It’s a scene that burns into your brain.
As Alexis Bledel’s character, Ofglen, realizes that her clitoris has been surgically removed without her consent, her face contorts in pain, loss, anguish, and anger. With a bone-chilling scream that closes the third episode of “The Handmaid’s Tale,” Bledel makes one of her only noises, beyond whimpers, in 53 minutes.
During the episode, she has been mutilated. She has watched her lover hung from a crane after officials discovered their illicit affair. She’s been called “an abomination” by a theocratic judge because she's a lesbian. And yet the defiance that makes her the show’s voice of revolution is still there, burning in her eyes, as she unleashes a last war cry before the white walls of a hospital room morph into final credits.
“I was just thinking about her resolve — when to let that out,” Bledel told NBC. “How much of that was left at this point, after all she’s been through. And that’s one of the remarkable things about this character: that there still is some fight for what’s right, underneath her anger — and as part of her anger — but also underneath all her pain. As she’s beaten down by all the things that happened to her, there’s still something there that still allows her, helps her, to keep going.”
The moment is one of many that haunt viewers as they dive into the dystopian world of Gilead. A Hulu original series, “The Handmaid’s Tale” is based on Margaret Atwood’s 1985 novel that, in its day, combated a fundamentalist movement in the United States as Ronald Reagan’s presidency dictated social politics. Now, the authoritarian theocracy that rules over Gilead has sparked comparisons not only to American politicians, but also to right-wing regimes around the globe.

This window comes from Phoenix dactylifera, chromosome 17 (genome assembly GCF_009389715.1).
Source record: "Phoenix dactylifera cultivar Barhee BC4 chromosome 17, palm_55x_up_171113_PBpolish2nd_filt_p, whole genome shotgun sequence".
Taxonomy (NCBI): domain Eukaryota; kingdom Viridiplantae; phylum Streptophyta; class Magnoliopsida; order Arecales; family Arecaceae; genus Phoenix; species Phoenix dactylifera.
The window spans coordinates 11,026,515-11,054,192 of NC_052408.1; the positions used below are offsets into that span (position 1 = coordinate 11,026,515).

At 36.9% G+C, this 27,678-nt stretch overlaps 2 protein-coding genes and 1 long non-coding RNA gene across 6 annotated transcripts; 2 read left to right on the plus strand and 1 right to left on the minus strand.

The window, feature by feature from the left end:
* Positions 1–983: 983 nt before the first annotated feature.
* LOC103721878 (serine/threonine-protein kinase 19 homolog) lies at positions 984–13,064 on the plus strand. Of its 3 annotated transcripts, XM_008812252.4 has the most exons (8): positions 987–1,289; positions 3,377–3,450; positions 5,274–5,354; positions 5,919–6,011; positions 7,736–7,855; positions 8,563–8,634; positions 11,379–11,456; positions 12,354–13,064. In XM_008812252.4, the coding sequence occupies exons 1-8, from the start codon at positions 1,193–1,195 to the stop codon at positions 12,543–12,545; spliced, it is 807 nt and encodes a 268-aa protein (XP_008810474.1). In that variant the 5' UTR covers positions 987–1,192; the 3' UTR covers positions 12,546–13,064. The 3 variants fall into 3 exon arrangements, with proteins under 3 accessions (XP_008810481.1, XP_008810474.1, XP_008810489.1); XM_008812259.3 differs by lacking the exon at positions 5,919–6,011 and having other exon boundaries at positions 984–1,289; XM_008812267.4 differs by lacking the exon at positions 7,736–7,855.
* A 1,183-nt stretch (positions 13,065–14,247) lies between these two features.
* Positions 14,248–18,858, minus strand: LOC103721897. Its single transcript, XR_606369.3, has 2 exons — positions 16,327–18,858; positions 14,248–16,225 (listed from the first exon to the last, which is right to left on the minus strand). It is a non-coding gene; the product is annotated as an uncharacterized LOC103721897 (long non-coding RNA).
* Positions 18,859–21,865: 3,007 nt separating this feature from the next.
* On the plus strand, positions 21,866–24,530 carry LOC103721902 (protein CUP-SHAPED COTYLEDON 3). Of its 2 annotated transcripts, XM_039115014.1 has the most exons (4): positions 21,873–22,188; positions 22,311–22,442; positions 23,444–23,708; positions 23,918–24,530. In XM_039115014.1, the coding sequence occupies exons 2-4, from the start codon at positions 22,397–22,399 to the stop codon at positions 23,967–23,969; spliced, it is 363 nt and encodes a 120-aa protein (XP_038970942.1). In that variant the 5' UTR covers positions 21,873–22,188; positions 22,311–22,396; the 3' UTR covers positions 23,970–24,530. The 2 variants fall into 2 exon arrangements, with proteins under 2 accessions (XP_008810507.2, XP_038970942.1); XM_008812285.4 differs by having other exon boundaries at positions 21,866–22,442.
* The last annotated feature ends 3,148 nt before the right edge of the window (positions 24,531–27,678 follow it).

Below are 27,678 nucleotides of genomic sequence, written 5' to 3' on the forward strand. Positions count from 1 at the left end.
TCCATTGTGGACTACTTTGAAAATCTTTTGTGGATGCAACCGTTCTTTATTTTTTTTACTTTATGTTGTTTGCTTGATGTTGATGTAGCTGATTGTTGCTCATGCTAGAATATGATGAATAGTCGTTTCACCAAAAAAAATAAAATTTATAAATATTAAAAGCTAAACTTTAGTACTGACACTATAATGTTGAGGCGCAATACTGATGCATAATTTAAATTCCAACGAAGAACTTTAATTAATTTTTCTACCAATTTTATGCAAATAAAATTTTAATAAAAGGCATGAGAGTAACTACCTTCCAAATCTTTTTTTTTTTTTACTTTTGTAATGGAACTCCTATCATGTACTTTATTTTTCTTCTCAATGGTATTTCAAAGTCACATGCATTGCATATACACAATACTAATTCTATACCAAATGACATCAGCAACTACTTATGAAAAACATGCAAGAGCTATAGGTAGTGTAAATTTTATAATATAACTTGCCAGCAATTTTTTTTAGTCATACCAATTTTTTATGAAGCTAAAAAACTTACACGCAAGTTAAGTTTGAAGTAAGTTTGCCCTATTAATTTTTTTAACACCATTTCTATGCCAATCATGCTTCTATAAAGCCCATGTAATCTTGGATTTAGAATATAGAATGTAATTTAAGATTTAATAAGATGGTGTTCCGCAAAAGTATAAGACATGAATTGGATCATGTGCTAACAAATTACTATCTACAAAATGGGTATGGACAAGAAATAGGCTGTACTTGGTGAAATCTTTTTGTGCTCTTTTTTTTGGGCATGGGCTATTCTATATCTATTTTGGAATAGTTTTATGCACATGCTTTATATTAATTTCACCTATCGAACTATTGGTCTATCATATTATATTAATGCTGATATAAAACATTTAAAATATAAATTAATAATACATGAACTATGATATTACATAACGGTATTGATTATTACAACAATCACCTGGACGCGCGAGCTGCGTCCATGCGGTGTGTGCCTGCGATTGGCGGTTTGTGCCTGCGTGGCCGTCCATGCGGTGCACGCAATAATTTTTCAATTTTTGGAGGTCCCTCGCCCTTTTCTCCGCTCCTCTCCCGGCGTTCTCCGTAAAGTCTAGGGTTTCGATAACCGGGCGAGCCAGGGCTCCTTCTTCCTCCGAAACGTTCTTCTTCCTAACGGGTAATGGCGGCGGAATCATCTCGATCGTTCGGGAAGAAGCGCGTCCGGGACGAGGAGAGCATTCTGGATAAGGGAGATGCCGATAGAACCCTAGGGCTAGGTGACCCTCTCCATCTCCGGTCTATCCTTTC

“I think we can put a lot up to your [Trump] administration, and I think that’s good, because there’s huge hypocrisies and deceit from what I’m seeing and reading,” said British actor Joseph Fiennes, who plays Commander Fred Waterford in the series. “But also let’s not forget about the rest of the world. I feel like saying, ‘Please America, don’t be so selfish about “The Handmaid’s Tale.”’ It’s not just your administration. Look around the world.”
Fiennes cited human rights violations against the LGBTQ community in Chechnya and disabled demographics in Latin America as examples of oppression and cruelty beyond U.S. borders.
“For me the book talks, yes, about the female voice and what’s been taken away in terms of rights in America, and that’s completely evident in terms of the autonomy of your body and the legislation that’s coming in to remove your rights and to remove the parental care,” he said. “But I just look at all across the world, and for me, the book is always about this discourse of fundamentalism, and authority, and the corruptive force of that.”
Still, abuse against women is one of the most explicit themes of Atwood’s work, and Bruce Miller's television adaptation three decades later. The plot follows Offred, played by Elisabeth Moss, who is kidnapped and forced into sex slavery and reproductive services for the elites of Gilead, a new fundamentalist society that has overtaken what used to be the United States. Offred and her fellow handmaids must participate in “the ceremony” every month when they’re most fertile; their masters sexually assault them while supposedly sterile wives watch and hold them down. In this arrangement, there's no room for the concept of consent — handmaids fulfill their "biological destiny" as breeders and are seldom seen as human beings.
In Offred’s household, Commander Fred is the perpetrator, and Serena Joy is his partner in crime.
“I would always sort of bump on that ceremony, because I thought, what woman would agree to this?” said Yvonne Strahovski, who portrays Serena Joy. “I thought, how does she partake in this willingly? And I kept bumping on the fact that just stripping away everything, how would you feel if you were a woman having to watch your husband who you’re no longer allowed to be intimate with have sex with another woman? So there’s many levels, I think, to what she’s experiencing while being a supporter of this sexual assault.”
But, Strahovski continued, “She’s definitely a partaker in this ritual. She’s definitely someone who is condoning it. Otherwise, she wouldn’t be there.”